Staff Workshop Topic: Evaluating Your Program

An in-depth look at your program from many perspectives can give teachers and directors important new insights.

  • Grades: Early Childhood, Infant, PreK–K, 1–2

Instructions for the Workshop Leader:

1 What You Need to Know

This workshop consists of two parts: these leadership instructions and a handout for the participating staff members.

2 What to Do in Advance

At least one week prior to your staff workshop, distribute the handout titled "Perspectives on Early Childhood Programs" by Lilian Katz (see "Perspectives on Early Childhood Programs"). Explain that everyone should read the article carefully and thoughtfully before you meet.

Ask teachers to think about and come prepared to discuss one aspect of their teaching this year that they are proud of and another in which they feel they need help. Explain that they can focus on their classroom, their relationship with parents, or their relationship with colleagues.

3 Using the Handout

Discuss the handout and the teachers' reactions to it. What new perspectives did they gain from reading the handout? Did they find any of the perspectives difficult to accept? Did they agree or disagree with the questions posed for each perspective? Did they think of questions to ask that were not included in the reading? Did the handout help the staff think about your program's strengths and any weaknesses?

Ask the participants to share their successes and problem areas. On a sheet of chart paper, record everyone's responses under one of these headings: "In the classroom," "With parents," and "With colleagues." Then circle the responses that teachers consider problem areas so that they'll be easy to identify as the workshop discussion continues.

Talk about the responses and any patterns. Note the columns where the circles appear. Are they mainly in one category? Does any pattern emerge across the program? For example, are successes mainly "In the classroom," while the "With parents" category has the majority of the circles? Where is more support needed? Is that support needed for individuals or across the program?

Ask whether anyone would like to add any other successes or problem areas to the list. As the discussion unfolds, teachers may think of additional comments they'd like to incorporate. Encourage any and all ideas.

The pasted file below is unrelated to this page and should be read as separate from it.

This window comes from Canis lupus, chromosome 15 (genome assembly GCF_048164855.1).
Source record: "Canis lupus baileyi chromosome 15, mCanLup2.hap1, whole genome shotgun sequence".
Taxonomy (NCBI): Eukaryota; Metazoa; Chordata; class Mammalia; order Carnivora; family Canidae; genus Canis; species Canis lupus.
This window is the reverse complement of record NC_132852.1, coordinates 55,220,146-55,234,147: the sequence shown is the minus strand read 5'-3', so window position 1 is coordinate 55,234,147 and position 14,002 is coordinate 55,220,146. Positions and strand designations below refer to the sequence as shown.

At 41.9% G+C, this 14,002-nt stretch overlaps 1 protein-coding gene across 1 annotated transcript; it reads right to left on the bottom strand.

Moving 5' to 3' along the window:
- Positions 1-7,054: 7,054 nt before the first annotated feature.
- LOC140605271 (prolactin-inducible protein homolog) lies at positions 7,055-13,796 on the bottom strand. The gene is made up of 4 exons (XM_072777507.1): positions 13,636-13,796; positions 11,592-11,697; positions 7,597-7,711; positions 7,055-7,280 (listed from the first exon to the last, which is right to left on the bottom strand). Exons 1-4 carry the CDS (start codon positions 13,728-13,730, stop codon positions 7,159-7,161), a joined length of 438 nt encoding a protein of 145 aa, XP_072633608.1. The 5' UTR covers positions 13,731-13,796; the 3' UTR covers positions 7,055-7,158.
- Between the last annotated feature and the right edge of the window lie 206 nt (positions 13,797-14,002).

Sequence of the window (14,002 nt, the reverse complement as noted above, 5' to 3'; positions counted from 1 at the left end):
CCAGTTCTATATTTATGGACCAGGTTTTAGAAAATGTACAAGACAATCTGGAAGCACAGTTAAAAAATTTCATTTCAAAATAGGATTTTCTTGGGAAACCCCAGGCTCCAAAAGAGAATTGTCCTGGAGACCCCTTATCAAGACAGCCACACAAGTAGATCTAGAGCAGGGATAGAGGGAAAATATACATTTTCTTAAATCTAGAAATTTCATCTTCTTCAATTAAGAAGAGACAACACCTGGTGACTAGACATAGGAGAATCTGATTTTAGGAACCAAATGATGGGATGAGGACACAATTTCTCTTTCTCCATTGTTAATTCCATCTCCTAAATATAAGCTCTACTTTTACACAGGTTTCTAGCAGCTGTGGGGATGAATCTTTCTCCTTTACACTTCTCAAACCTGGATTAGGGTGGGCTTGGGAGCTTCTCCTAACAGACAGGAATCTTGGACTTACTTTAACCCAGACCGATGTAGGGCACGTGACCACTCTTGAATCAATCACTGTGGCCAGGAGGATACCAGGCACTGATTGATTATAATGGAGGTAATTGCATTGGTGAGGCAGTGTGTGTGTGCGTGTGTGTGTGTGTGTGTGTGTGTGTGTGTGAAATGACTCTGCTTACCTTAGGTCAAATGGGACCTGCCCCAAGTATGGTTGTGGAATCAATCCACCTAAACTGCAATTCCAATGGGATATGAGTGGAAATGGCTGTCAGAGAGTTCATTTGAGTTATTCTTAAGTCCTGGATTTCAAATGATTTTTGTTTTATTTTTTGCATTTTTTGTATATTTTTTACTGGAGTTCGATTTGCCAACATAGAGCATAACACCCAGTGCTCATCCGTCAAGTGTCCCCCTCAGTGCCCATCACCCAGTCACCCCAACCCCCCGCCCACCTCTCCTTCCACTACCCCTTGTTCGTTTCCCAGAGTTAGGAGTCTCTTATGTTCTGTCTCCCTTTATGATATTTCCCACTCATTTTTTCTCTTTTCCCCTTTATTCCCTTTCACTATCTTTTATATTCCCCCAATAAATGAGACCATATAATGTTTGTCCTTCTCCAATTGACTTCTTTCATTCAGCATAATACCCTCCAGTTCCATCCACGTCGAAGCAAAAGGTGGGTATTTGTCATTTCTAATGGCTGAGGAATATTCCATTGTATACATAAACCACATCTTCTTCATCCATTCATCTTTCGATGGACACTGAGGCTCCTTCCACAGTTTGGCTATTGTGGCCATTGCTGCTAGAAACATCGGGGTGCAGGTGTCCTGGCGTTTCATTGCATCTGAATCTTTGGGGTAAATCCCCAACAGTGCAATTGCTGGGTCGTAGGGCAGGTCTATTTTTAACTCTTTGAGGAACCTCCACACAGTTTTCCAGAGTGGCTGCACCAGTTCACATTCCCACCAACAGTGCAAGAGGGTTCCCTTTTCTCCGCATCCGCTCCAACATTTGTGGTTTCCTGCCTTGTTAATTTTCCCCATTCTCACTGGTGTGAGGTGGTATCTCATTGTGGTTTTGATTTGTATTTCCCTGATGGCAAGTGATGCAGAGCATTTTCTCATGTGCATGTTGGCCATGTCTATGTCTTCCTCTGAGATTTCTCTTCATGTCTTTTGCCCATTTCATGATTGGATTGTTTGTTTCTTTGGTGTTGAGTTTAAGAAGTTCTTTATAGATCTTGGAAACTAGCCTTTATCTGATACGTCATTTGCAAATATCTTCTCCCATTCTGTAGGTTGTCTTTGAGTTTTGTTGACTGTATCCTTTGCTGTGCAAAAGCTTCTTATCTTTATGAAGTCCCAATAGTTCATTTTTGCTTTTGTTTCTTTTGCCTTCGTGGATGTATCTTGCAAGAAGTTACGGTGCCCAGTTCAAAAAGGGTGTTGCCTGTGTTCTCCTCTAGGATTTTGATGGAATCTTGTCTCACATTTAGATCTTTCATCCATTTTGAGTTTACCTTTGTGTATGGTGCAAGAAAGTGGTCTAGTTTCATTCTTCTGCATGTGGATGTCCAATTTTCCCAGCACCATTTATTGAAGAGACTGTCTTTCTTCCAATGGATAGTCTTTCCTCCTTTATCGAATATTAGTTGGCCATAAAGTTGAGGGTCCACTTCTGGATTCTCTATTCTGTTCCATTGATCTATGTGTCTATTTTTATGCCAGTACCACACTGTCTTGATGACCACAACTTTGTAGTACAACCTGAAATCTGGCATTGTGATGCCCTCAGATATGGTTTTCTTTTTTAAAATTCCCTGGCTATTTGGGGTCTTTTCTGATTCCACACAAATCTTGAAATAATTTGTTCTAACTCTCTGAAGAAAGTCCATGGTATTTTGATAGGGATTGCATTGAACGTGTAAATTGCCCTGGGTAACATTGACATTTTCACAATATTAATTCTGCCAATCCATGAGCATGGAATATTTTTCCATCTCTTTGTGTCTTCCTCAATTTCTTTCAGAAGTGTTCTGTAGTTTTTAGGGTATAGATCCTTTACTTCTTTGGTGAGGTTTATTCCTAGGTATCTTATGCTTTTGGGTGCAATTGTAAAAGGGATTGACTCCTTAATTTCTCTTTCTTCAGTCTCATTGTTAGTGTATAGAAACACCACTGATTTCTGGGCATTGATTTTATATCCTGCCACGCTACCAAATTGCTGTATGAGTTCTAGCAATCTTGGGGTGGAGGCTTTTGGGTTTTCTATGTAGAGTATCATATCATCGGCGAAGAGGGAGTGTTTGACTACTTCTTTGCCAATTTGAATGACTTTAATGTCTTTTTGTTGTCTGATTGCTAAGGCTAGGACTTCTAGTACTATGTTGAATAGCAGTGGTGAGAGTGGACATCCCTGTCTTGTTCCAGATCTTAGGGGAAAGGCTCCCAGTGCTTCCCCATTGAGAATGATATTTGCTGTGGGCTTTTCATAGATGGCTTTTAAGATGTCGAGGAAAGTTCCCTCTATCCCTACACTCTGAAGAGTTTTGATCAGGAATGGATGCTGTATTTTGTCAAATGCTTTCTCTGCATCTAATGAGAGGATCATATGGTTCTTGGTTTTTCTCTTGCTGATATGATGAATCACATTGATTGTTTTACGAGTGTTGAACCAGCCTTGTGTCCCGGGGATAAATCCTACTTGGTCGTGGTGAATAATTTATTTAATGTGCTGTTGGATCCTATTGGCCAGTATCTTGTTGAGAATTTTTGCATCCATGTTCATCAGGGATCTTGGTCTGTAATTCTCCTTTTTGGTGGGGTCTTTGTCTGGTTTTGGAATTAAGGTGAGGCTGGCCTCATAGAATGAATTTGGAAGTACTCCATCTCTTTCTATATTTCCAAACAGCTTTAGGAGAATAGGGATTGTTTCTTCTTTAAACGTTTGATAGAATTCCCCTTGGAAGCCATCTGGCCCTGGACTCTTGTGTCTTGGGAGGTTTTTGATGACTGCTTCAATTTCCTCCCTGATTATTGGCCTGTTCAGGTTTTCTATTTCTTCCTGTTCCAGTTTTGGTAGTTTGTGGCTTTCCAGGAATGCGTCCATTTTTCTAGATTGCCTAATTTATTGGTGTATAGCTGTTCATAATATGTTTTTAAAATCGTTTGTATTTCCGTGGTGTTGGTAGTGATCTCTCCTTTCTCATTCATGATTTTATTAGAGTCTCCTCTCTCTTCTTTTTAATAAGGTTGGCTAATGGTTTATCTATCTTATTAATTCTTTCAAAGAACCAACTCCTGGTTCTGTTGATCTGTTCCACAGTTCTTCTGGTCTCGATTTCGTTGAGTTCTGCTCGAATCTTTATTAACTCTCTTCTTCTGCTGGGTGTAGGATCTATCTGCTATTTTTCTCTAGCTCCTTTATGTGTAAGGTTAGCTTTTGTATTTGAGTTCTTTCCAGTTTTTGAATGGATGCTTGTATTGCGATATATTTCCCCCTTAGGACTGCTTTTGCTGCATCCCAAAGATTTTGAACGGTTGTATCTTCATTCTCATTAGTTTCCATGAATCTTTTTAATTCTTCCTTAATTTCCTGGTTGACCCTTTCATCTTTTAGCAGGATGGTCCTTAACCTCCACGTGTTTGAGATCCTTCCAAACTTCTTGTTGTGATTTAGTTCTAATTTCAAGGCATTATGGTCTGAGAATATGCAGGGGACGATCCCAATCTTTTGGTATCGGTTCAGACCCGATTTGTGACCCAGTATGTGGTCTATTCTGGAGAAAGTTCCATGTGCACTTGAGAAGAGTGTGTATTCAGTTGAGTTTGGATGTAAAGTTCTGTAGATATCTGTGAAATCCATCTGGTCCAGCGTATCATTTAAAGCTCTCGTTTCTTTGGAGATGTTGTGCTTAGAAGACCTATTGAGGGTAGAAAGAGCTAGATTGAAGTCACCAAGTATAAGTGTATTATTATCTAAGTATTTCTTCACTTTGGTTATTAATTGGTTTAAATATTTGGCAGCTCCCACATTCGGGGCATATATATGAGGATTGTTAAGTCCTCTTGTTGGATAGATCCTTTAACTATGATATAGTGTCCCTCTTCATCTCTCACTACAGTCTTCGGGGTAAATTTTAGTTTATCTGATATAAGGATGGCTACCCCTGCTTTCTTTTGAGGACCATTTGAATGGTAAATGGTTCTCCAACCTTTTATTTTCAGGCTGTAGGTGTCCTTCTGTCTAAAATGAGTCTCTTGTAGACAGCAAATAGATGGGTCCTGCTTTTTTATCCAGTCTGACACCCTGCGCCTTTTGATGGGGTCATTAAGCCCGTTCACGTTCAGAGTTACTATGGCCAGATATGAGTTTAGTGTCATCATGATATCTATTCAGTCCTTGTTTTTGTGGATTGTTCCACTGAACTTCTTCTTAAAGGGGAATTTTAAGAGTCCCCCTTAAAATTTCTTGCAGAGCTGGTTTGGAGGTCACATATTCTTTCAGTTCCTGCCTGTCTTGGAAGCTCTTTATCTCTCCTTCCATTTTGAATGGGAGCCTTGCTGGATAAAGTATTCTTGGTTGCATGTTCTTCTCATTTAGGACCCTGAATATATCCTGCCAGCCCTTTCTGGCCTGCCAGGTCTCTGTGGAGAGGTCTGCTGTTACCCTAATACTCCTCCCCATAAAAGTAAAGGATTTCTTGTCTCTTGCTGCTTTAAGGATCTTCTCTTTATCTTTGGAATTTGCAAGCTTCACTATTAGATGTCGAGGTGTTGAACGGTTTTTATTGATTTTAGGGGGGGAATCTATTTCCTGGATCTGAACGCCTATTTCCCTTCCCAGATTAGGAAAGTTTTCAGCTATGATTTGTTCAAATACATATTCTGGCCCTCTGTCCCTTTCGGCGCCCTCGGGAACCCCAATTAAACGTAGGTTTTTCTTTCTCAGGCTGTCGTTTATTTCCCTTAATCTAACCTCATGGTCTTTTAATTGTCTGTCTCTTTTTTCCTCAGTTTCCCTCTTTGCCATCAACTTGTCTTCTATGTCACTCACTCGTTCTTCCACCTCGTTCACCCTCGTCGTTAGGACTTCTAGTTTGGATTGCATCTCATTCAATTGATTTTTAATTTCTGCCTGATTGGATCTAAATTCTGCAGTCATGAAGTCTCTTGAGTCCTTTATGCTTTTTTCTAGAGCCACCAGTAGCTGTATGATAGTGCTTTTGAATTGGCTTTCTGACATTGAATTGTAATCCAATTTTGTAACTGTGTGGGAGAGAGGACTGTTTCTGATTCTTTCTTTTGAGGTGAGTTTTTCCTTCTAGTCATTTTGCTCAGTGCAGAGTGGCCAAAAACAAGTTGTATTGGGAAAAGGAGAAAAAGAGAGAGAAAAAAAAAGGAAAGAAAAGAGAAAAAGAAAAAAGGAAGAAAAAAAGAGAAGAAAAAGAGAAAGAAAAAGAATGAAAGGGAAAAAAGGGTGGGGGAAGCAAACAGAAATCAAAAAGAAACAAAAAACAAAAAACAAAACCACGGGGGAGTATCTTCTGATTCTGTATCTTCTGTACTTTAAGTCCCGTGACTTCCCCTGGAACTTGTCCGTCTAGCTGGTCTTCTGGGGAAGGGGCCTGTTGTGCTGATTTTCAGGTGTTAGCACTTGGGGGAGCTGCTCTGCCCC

4 Questions to Ask

This year, have we been able to foster an environment in which children were active learners, encouraged and supported? Did we provide a safe environment for all children? Did we meet the special emotional, cognitive, and developmental goals we had for each child? Did we work successfully with children with special needs? Was each child treated as an individual and given appropriate challenges? Did we always know how to engage and work with each child? Have there been times when we were uncertain in our interactions with a particular child? Did we know where to turn for help if unsure of an approach?

Have we encouraged parents to participate in our classroom/school activities? Are there some relationships that are not entirely satisfactory? Why? Have we made efforts to understand and respect cultural differences? Were there efforts we should have made individually or collectively to encourage more parent involvement in the classroom? In the center or school?

Are our relationships with colleagues, individually and across the program, as strong as they can be? Are we consistently helpful to one another? Do we readily share information and resources? Are we each open to asking for help or training when we need it?

5 Follow-Up

Encourage teachers to set short-term goals. What short-term goals would help you individually or as a team, make necessary improvements before the school year ends? How can teachers encourage each other's successes? Could one teacher share copies of successful science activities? Could another lead a discussion on successful parent-involvement strategies? Are there resources or activities that some teachers might share that could directly address other teachers' needs?

Form a task force to set long-term goals. Ask for staff volunteers to examine current program goals and how they're now being met. What obstacles need to be overcome and how? What areas need to be strengthened for next year? Discuss ways teachers can improve, such as having mentoring buddies, setting aside time to visit other classrooms or programs, and selecting representatives to attend conferences or seminars and share what they've learned.

Establish an evaluation process. Assign a committee to create an evaluation form that you will send to parents to seek feedback on how they view your program and how it might be improved. Also be sure there is a system in place for the director to evaluate staff each year, for the staff to evaluate the director, and for the staff to evaluate their own progress.

Continue to share successes and problems in staff meetings. At your weekly or monthly meetings, ask teachers to bring in examples of what's working well for them in the classroom, with parents, or with one another. Encourage staff to be open about any problems they're having and to offer suggestions in a spirit of collaboration.

  • Subjects:
    Assessment, Curriculum Development, School Administration and Management, Teacher Tips and Strategies
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